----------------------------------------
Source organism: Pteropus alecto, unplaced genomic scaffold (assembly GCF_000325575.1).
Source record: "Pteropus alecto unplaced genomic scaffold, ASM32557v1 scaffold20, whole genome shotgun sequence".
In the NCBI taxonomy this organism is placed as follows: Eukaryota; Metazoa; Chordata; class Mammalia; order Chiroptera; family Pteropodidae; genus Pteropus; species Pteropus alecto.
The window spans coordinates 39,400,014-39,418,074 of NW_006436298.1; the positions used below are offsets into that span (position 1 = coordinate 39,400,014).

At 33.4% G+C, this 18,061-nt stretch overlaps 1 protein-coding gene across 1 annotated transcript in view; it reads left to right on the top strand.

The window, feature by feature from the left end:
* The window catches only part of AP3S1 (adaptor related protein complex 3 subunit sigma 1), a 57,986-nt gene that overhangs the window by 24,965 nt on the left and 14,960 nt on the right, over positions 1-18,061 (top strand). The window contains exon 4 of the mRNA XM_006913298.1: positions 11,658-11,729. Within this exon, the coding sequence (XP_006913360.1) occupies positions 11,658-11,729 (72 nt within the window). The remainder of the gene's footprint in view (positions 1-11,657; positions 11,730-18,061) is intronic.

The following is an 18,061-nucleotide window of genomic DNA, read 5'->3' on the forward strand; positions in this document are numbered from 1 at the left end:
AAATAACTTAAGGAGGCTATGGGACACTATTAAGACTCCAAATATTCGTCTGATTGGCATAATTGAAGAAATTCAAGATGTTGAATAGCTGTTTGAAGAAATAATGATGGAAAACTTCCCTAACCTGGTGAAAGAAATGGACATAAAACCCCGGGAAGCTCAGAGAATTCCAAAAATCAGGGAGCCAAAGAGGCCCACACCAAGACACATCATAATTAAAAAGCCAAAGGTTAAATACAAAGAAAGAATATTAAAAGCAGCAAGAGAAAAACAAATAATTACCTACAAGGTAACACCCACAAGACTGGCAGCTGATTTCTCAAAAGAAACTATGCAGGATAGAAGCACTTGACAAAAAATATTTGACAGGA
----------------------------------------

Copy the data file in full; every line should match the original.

Source organism: Pteropus alecto, unplaced genomic scaffold (assembly GCF_000325575.1).
Source record: "Pteropus alecto unplaced genomic scaffold, ASM32557v1 scaffold20, whole genome shotgun sequence".
In the NCBI taxonomy this organism is placed as follows: Eukaryota; Metazoa; Chordata; class Mammalia; order Chiroptera; family Pteropodidae; genus Pteropus; species Pteropus alecto.
The window spans coordinates 39,400,014-39,418,074 of NW_006436298.1; the positions used below are offsets into that span (position 1 = coordinate 39,400,014).

At 33.4% G+C, this 18,061-nt stretch overlaps 1 protein-coding gene across 1 annotated transcript in view; it reads left to right on the top strand.

The window, feature by feature from the left end:
* The window catches only part of AP3S1 (adaptor related protein complex 3 subunit sigma 1), a 57,986-nt gene that overhangs the window by 24,965 nt on the left and 14,960 nt on the right, over positions 1-18,061 (top strand). The window contains exon 4 of the mRNA XM_006913298.1: positions 11,658-11,729. Within this exon, the coding sequence (XP_006913360.1) occupies positions 11,658-11,729 (72 nt within the window). The remainder of the gene's footprint in view (positions 1-11,657; positions 11,730-18,061) is intronic.

The following is an 18,061-nucleotide window of genomic DNA, read 5'->3' on the forward strand; positions in this document are numbered from 1 at the left end:
AAATAACTTAAGGAGGCTATGGGACACTATTAAGACTCCAAATATTCGTCTGATTGGCATAATTGAAGAAATTCAAGATGTTGAATAGCTGTTTGAAGAAATAATGATGGAAAACTTCCCTAACCTGGTGAAAGAAATGGACATAAAACCCCGGGAAGCTCAGAGAATTCCAAAAATCAGGGAGCCAAAGAGGCCCACACCAAGACACATCATAATTAAAAAGCCAAAGGTTAAATACAAAGAAAGAATATTAAAAGCAGCAAGAGAAAAACAAATAATTACCTACAAGGTAACACCCACAAGACTGGCAGCTGATTTCTCAAAAGAAACTATGCAGGATAGAAGCACTTGACAAAAAATATTTGACAGGA